Caked With Complications

by Julia Cardi

The Department of Justice Sept. 7 filed an amicus brief in Masterpiece Cakeshop v. Colorado Civil Rights Commission in support of Masterpiece Cakeshop and its owner, Jack Phillips. The case, which the Supreme Court agreed to hear in June after years of legal strife, has set Colorado’s public accommodations law against arguments of First Amendment violations.

The case originated in 2012, when Phillips refused to bake a cake for the wedding of David Mullins and Charlie Craig, who planned to marry in Massachusetts, for religious reasons.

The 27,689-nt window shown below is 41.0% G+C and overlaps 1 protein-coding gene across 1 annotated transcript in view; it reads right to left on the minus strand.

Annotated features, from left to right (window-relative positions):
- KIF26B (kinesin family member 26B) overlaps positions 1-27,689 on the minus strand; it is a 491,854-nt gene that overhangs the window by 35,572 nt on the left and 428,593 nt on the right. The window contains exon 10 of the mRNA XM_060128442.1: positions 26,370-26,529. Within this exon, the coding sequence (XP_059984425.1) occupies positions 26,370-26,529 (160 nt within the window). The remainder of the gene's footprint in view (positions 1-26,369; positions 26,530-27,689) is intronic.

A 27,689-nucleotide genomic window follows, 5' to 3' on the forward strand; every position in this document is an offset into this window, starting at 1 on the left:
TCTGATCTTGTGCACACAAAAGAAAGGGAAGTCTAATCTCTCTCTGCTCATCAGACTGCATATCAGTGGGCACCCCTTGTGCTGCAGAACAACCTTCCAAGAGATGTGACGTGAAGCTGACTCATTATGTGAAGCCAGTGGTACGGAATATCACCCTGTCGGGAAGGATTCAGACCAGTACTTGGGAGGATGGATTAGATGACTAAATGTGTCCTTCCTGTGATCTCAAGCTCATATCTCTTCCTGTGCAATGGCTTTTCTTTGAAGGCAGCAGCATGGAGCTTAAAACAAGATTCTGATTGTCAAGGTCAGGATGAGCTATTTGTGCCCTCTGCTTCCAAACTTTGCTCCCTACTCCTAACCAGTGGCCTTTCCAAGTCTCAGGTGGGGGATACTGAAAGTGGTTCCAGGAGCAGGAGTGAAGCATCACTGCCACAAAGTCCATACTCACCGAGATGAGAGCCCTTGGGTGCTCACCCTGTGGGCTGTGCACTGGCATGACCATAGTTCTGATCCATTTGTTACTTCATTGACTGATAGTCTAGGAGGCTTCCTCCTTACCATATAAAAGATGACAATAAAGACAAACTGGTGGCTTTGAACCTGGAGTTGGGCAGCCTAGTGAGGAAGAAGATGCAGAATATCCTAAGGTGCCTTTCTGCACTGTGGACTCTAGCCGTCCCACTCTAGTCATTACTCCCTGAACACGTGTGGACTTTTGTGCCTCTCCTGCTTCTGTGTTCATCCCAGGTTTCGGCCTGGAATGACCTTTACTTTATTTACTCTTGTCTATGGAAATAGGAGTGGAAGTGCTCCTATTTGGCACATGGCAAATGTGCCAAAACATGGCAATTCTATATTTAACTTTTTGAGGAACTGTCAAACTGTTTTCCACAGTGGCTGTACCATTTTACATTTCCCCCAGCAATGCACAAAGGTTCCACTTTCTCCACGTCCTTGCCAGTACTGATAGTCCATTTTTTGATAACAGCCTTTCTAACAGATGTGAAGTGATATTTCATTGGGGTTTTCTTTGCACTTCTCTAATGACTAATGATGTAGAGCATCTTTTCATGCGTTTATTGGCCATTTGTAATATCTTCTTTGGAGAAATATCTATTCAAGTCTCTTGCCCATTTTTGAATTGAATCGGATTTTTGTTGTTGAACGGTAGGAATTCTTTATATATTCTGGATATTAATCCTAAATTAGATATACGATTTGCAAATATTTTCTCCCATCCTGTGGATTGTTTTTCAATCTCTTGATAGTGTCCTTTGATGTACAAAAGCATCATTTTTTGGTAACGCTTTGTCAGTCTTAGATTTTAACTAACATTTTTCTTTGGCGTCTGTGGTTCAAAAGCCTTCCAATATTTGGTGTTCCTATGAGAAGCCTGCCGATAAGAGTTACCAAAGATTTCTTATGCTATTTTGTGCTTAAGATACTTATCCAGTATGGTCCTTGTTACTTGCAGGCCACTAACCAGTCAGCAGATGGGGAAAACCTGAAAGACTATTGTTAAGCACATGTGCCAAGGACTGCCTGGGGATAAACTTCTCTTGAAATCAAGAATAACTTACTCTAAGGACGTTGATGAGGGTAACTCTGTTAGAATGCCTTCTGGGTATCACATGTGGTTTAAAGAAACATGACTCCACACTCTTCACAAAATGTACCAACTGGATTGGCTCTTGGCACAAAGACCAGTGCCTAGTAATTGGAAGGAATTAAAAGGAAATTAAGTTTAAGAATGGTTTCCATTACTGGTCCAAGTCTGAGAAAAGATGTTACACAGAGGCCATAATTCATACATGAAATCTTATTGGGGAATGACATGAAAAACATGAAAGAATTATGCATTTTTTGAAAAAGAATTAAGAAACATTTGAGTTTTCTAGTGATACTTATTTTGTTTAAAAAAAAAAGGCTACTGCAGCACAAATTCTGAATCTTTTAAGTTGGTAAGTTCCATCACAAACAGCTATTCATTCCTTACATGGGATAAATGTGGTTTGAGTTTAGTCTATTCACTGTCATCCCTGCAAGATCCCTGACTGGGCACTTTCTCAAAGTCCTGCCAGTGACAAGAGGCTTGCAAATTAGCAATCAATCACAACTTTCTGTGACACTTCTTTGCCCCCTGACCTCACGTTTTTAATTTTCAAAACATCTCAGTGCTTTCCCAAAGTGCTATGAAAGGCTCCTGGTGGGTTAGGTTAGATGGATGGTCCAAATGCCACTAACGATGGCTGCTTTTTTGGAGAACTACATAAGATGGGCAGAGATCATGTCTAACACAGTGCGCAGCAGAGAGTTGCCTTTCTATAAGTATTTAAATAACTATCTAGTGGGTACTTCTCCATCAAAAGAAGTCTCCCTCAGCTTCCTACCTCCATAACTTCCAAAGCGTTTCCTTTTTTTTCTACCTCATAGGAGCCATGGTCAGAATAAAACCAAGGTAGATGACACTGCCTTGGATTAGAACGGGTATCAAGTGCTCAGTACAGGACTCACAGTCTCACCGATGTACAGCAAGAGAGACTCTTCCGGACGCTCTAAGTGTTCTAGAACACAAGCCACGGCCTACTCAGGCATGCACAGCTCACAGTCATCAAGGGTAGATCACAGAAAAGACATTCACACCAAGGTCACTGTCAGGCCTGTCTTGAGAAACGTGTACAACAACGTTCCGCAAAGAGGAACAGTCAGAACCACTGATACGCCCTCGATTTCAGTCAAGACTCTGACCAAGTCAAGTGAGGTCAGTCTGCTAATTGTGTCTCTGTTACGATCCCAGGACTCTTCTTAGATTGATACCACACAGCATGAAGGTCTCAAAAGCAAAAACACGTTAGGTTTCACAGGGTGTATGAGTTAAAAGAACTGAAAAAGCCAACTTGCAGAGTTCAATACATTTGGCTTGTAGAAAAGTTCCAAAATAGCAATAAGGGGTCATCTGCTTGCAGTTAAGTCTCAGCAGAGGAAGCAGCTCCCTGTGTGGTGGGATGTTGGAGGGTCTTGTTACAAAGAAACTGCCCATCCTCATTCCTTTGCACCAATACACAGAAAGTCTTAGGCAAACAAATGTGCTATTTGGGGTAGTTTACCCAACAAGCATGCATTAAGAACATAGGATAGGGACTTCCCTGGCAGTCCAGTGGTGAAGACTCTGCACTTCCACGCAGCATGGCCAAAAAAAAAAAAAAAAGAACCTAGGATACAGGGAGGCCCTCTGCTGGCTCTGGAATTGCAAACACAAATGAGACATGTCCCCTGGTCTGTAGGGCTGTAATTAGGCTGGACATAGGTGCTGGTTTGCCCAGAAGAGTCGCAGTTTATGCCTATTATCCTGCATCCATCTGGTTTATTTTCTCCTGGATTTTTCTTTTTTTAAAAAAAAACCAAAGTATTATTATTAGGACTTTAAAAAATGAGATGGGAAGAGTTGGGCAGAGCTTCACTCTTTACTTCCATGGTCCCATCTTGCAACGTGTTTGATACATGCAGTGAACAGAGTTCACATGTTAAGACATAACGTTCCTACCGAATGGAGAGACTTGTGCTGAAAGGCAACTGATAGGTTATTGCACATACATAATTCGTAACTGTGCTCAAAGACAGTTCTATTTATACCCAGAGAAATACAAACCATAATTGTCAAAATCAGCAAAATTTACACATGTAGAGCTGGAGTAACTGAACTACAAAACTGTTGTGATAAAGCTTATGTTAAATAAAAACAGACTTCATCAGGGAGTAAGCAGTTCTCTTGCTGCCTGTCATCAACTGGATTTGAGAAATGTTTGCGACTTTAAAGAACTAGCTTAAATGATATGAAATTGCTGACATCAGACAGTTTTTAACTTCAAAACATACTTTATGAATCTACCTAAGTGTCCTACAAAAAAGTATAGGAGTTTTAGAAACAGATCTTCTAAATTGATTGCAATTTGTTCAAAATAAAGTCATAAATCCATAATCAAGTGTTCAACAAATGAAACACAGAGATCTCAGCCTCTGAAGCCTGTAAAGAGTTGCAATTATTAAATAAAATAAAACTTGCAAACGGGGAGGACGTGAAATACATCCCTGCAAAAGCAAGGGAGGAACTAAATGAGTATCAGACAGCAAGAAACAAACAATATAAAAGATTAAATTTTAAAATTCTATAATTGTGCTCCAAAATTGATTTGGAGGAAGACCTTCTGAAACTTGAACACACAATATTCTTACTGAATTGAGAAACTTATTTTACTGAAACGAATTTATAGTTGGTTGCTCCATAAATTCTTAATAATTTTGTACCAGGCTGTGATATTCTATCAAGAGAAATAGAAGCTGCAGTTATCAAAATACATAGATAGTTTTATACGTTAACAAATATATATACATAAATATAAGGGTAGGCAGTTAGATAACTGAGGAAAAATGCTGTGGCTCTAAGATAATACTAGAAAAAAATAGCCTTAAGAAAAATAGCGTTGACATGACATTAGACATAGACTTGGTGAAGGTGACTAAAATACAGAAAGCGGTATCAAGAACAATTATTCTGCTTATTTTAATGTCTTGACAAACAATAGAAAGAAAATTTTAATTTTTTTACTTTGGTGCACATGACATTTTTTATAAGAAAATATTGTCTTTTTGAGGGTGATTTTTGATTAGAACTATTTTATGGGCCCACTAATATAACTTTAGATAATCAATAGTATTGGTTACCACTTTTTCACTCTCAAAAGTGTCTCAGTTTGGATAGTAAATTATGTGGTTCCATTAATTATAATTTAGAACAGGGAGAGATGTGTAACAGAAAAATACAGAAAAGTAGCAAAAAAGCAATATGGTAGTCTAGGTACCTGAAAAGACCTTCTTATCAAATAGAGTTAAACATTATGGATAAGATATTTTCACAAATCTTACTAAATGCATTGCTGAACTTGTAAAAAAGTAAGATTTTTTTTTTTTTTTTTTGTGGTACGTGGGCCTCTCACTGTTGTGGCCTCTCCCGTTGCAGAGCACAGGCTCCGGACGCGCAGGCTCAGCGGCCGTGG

Phillips claimed First Amendment protections for religious freedom and freedom of expression overrode the Colorado Anti-Discrimination Act, which prohibits businesses open to the public from discriminating based on sexual orientation.

Mullins and Craig filed discrimination charges, and several lower courts have ruled against Masterpiece Cakeshop since 2012. In 2013, Administrative Judge Robert Spencer from the Colorado Office of Administrative Courts decided Masterpiece Cakeshop could not receive a religious exemption from the Colorado Anti-Discrimination Act.

To read this story and other complete articles featured in the September 18, 2017 print edition of Law Week Colorado, copies are available for purchase online.